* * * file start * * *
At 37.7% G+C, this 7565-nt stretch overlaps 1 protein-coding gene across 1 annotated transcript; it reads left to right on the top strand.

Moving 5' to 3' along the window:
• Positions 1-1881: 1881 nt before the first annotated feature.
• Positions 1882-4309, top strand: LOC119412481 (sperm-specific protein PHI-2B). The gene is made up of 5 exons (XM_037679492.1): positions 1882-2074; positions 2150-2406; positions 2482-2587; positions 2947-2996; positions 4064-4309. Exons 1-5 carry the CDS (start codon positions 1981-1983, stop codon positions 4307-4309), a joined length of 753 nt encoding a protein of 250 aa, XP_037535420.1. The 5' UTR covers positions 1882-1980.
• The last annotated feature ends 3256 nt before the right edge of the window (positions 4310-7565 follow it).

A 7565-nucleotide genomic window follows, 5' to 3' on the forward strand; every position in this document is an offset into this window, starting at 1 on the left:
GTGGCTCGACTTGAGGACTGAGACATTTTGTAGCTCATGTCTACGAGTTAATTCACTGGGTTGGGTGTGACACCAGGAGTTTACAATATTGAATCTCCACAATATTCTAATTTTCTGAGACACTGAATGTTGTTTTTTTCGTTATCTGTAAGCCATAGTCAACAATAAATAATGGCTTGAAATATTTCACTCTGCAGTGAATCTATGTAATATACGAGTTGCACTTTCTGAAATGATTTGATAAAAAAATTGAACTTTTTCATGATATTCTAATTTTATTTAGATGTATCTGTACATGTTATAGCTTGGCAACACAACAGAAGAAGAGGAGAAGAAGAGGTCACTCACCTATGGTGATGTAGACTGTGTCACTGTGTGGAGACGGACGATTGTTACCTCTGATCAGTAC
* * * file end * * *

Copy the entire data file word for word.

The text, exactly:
At 37.7% G+C, this 7565-nt stretch overlaps 1 protein-coding gene across 1 annotated transcript; it reads left to right on the top strand.

Moving 5' to 3' along the window:
• Positions 1-1881: 1881 nt before the first annotated feature.
• Positions 1882-4309, top strand: LOC119412481 (sperm-specific protein PHI-2B). The gene is made up of 5 exons (XM_037679492.1): positions 1882-2074; positions 2150-2406; positions 2482-2587; positions 2947-2996; positions 4064-4309. Exons 1-5 carry the CDS (start codon positions 1981-1983, stop codon positions 4307-4309), a joined length of 753 nt encoding a protein of 250 aa, XP_037535420.1. The 5' UTR covers positions 1882-1980.
• The last annotated feature ends 3256 nt before the right edge of the window (positions 4310-7565 follow it).

A 7565-nucleotide genomic window follows, 5' to 3' on the forward strand; every position in this document is an offset into this window, starting at 1 on the left:
GTGGCTCGACTTGAGGACTGAGACATTTTGTAGCTCATGTCTACGAGTTAATTCACTGGGTTGGGTGTGACACCAGGAGTTTACAATATTGAATCTCCACAATATTCTAATTTTCTGAGACACTGAATGTTGTTTTTTTCGTTATCTGTAAGCCATAGTCAACAATAAATAATGGCTTGAAATATTTCACTCTGCAGTGAATCTATGTAATATACGAGTTGCACTTTCTGAAATGATTTGATAAAAAAATTGAACTTTTTCATGATATTCTAATTTTATTTAGATGTATCTGTACATGTTATAGCTTGGCAACACAACAGAAGAAGAGGAGAAGAAGAGGTCACTCACCTATGGTGATGTAGACTGTGTCACTGTGTGGAGACGGACGATTGTTACCTCTGATCAGTAC